A Life In Cars

The life story of Dickie Sutherland

1950

Motoring Potted History in the 1950’s

A potted history of Cars new and used available after World War 2 While by 1939 around one in four South Australian families had a car – now likely to be a sedan rather than the canvas-roofed tourer of previous decades – the Great Depression and the Second World War reduced the momentum of car ownership. Not until the 1950s did car ownership become a reality rather than a dream for most families. In 1948 there were 162 motor vehicles per 1000 South Australians.

A potted history of Cars new and used available after World War 2

The Great Depression and the Second World War reduced the momentum of car ownership. Not until the 1950s did car ownership become a reality rather than a dream for most families. In 1948 there were 162 motor vehicles per 1000 South Australians, and by 1964 there were 360; indeed, until the mid-1960s South Australia had the highest per capita car ownership in Australia.

The Sunday drive became a popular pastime.

Jon G Chittleborough, ‘Motor Vehicles’, SA History Hub, History SA, http://sahistoryhub.com.au/subjects/motor-vehicles, accessed 14 August 2016.

Before the Second World War Australians bought cars from around the world, British, European or American suitable to local needs.  The variation in Australian road standards was enormous; vast distances were spanned by little more than tracks, road conditions could vary from paved bitumen, graded gravel, deep red dust to unpassable mud.  The distances meant that help was rarely available when needed, especially for repairs beyond the capabilities of the local smithy or a bush mechanic.

After the Second World War, cars of any description were valued in Australia.  Most prized were the big unstressed simple vehicles from America; a 1939 Chevrolet, for example, was worth more than it cost new. 

The Australian car industry was in its infancy. 

Australia was a major export market for British cars after Europe, so the car-starved and growing population took a large part of the production of the new models. However, new cars were in limited supply and waiting lists long, second-hand cars were expensive or well and truly worn-out.

The new circumstances were reflected in the development of ‘Australia’s Own Car’, the Holden, which heralded a new era in motoring in Australia. The first Holden rolled off the assembly line at the General Motors-Holden’s Fishermen’s Bend factory in Victoria on 29 November 1948, the bodies having been constructed at the company’s plant at Woodville in South Australia.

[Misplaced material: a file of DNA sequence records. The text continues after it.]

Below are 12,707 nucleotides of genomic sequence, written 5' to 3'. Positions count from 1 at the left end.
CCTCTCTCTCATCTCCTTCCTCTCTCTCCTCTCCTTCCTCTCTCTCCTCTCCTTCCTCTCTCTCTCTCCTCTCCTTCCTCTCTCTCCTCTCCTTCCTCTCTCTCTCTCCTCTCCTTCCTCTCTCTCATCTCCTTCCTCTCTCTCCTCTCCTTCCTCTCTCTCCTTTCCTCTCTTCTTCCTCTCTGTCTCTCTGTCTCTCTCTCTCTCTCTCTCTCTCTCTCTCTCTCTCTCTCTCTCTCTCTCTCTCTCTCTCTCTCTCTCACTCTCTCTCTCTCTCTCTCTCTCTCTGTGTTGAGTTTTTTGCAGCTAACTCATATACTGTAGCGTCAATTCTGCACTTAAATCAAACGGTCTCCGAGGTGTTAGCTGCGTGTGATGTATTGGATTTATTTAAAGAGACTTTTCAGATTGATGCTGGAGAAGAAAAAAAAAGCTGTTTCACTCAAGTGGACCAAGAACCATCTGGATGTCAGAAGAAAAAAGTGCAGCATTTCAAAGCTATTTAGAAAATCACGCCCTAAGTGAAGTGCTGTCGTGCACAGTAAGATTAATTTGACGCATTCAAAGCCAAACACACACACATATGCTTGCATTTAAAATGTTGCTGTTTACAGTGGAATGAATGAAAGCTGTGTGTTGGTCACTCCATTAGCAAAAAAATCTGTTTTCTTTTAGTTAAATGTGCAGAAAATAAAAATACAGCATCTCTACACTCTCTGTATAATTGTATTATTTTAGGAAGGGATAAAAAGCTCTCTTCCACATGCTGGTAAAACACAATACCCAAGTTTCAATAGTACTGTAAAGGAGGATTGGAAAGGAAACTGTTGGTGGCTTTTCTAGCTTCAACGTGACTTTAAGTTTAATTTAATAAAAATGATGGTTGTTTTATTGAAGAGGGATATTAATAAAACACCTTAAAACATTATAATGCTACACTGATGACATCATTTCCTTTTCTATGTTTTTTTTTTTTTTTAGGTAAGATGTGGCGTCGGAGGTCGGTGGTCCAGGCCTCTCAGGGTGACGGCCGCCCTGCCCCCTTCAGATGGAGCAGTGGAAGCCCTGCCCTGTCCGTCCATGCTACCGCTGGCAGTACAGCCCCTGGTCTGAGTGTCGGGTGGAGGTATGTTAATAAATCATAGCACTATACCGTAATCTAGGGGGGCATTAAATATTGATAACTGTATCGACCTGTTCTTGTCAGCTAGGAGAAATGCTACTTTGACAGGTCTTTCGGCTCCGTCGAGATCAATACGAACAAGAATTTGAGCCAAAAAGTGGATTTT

The Holden went on display in Adelaide showrooms on 7 December 1948 with a price of £675 plus tax. It was an instant success with the waiting time for orders soon extending to three years; by 1951 the company had produced 50,000 units, but had orders for almost 100,000.

The first motor vehicle of many, if not most, middle and working-class families was probably acquired second-hand. 

In 1948 the cost of a 1940 Vauxhall varied from £350 to £450 from a second-hand car dealer; a 1935 Plymouth could be acquired for £360, or a Morris sedan from £275. Ten years later a 1951 Austin A40 could be acquired for £465 and a 1950 Holden sedan for £495.

Drive-ins

Entertainment, too, was greatly altered by the motor vehicle. the advent of the drive-in theatre.

The Blue-Line opened on 28 December 1954, with John Gregson, Kay Kendall and Kenneth More in the classic veteran car comedy Genevieve. The supporting program was a Heckle and Jeckle cartoon, news and a featurette. There were two nightly sessions starting at 8 and 10.

The drive-in gave young couples more privacy than a love-seat in a cinema, but it was also popular with families since children could be readied for bed before they left the house and the younger ones could go to sleep at any time.

Blueline West Beach 1954
Starline 1956

The Blue-Line Drive-In There were two nightly sessions starting at 8pm and 10pm with shows 6 nights a week.

There had been a lot of discussion going on about the immorality of Drive-Ins with the church and civic leaders and worried parents speculating about what might happen inside the cars. However, eventually the Places of Public Entertainment Act Amendment Bill was passed in Parliament and over the next 10 or 12 years there were 15 Drive Ins operating around Adelaide suburbs and in the hills.

Who remembers smuggling mates in the boot, driving off with the speaker still attached, shagin’ wagons backing up to the speaker post, VW’s running the engine when it started to rain to get their wipers going, flat batteries, and for the guys, finally learning how to unclip a bra!

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